1917 (2019 film) Explained | Reviews And Details |


Rating: 8.5 out of 10.

Movie                    »Rating : Details
VFX8.8/10☆ 1000+ Critic, Reviews
IMDb                        8.3/10☆ (Votes: 420,864 )
Rotten Tomatoes 88%  (Votes:30,505)
Release date :       4 December 2019 , London
25 December 2019 ,United States
17 January 2020 , India
Hindi                      Yes
English                   Yes
In                            2D, 
Director            Sam Mendes
Run Time   01:56:34
Rating Symbol     R , Some Disturbing
Writer         Sam Mendes, Krysty Wilson-Cairns
Awards                    3 Oscars. 108 wins & 164 nominations
Age                     16+
Genres       Drama, Thriller, War History
Budget       $ 90–100 million
Box Office         $ 384.9 million
Studio:                     Entertainment One (United Kingdom) , Universal Pictures
Production companyDreamWorks Pictures,Reliance Entertainment, New Republic Pictures, Alibaba Pictures, Mogambo, Neal Street Productions & Amblin Partners
Produced by         Sam Mendes, Pippa Harris, Jayne-Ann Tenggren, Callum McDougall & Brian Oliver
Starring     George MacKay, Dean-Charles Chapman, Mark Strong, Benedict Cumberbatch, Andrew Scott, Richard Madden, Claire Duburcq, Colin Firth ,
GamesNo Available : Google Play Store
Cinematography Roger Deakins
Country                 United Kingdom & United States
Language           English,
Music Director  Thomas Newman
Filming LocationSalisbury Plain, Wiltshire, England & UK

1917 (2019 film)

Film Explained :

1917 (2019 film)” In 1917, director and co-writer Sam Mendes, co-writer Krysty Wilson-Cairns and DOP Roger Deakins deliver a film that combines high impact with high artistry. The film has been designed as a single continuous shot. There are hidden cuts of course but like Alfred Hitchcock’s Rope or Alejandro Iñárritu’s more recent Birdman, 1917 aims to deliver the experience of an uninterrupted take. The set-up is simple – on April 6, 1917,

two young British soldiers must cross enemy lines to deliver a critical message to British troops who are on the other side. They are given their mission in the first few minutes of the film. We then take the journey with them. The single shot format puts us into their shoes – we have no idea what’s coming next and we are discovering the terrain as they are.

We don’t get the respite of a cut. I will admit that mid-way, my nerves were so frayed that I was grateful for the interval that Indian theaters insist on. It allowed me to reclaim my emotions a little. Lance Corporal Blake, played by Dean-Charle Chapman and Lance Corporal Schofield, playedby George MacKay have a youthful bravery that is heart-breaking.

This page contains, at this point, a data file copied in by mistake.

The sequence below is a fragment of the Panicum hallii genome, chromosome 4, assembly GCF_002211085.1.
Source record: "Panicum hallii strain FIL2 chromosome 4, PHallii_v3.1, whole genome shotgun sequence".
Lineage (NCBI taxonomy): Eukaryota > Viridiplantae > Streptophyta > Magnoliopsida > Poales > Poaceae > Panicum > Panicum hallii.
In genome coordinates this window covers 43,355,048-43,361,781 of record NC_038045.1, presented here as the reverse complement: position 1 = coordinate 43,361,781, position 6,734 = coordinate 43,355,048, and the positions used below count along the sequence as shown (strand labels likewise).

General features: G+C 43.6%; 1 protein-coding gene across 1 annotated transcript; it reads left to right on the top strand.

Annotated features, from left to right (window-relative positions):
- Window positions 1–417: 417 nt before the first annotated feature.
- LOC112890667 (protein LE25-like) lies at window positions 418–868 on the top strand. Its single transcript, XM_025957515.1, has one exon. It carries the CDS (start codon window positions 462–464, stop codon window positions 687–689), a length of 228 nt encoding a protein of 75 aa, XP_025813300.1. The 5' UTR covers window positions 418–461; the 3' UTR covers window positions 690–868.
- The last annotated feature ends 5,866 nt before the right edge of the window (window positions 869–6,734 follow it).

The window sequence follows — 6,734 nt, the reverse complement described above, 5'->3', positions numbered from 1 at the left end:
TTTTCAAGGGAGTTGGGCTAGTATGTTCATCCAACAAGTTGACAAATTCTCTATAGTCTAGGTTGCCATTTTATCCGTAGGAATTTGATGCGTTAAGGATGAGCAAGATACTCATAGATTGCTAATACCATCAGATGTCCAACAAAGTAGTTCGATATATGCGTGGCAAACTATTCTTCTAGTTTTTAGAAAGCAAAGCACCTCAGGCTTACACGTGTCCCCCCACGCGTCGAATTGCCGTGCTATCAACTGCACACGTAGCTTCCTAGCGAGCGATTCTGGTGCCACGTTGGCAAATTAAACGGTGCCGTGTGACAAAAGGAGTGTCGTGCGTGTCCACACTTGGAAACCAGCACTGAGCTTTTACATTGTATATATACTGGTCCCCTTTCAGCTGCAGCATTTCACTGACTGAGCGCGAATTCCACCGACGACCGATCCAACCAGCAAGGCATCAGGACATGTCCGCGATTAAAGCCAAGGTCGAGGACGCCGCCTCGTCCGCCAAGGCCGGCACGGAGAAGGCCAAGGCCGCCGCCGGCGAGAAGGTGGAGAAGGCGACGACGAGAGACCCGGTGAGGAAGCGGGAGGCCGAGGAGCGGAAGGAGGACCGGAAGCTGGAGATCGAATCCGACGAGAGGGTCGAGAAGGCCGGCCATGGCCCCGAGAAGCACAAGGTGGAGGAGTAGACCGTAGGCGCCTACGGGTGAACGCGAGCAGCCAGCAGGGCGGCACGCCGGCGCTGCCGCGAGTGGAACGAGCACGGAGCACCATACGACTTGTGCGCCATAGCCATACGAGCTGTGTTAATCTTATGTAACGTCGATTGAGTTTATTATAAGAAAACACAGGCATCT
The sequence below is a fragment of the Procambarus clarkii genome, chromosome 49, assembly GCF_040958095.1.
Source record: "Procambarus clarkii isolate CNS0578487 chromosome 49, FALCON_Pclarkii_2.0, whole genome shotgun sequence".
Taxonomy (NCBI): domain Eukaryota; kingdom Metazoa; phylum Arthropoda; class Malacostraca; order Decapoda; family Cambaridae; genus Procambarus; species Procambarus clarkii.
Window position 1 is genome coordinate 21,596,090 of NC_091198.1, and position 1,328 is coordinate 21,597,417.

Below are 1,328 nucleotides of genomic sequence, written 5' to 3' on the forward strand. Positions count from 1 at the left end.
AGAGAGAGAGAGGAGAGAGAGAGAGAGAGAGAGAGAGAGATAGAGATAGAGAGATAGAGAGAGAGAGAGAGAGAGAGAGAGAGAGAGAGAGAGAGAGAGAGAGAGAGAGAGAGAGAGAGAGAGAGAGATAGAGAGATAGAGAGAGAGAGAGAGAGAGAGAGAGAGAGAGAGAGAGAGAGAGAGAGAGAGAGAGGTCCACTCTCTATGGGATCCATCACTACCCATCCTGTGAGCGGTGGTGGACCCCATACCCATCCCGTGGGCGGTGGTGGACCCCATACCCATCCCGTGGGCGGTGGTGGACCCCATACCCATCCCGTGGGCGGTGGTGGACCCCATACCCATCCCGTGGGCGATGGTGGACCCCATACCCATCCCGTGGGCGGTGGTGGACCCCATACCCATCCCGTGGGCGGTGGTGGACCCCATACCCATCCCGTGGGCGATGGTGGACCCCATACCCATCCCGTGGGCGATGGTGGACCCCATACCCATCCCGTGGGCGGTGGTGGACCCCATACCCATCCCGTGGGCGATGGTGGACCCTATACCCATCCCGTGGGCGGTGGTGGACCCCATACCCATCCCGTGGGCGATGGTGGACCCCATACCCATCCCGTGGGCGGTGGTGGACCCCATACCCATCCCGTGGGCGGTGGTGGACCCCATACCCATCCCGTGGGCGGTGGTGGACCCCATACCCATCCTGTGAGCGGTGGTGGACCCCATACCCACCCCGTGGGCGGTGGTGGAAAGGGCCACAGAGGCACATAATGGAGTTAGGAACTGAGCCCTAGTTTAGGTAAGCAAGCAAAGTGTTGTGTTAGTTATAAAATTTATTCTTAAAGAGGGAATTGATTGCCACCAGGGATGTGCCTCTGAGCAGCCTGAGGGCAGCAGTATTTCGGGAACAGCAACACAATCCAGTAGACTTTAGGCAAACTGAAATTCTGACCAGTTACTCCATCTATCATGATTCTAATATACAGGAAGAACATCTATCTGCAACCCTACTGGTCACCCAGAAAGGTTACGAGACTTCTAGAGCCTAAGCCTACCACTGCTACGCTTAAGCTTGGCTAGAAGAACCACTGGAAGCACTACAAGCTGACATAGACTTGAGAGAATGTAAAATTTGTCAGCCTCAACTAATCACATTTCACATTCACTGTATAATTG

They are basically children playing with death. Bodies loom large in this film – men, rats, dogs, cows. In one scene, Schofield plunges his hand into the open stomach of a corpse. And yet, despite the omnipresent death and destruction, 1917 feels throbbing and thrillingly alive. The fluid cinematography, which moves from ground level to a bird’s eye view, hurls us into the center of the action. The camera glides around the men and sometimes pivots to catch faraway action. And we are right there with them, almost like another character.

The production design by Dennis Gassner is also meticulously detailed. Mendes immerses us into the hell of war. There is no escape from the misery and the mud, the cold and the chaos. But the realistic textures are offset by surreal touches. The No Man’s Land that these men cross seems like a vast wasteland. In one sequence, the terrain is lit by yellow phosphorescent haze, like a nether world. It’s grand and tragically beautiful. Thomas Newman’s sparingly used music heighten the piercing sense of unfathomable loss. The babyish, unlined faces of Chapman and MacKay underline the absurdity of this particular war and those yet to come.

These boys are unstintingly brave but their courage seems futile. They are heroic but in this brutal and unforgiving battle, there are no heroes. At its heart, 1917 is a portrait of the pointlessness of war and therefore a plea for peace. There will be times in the fil

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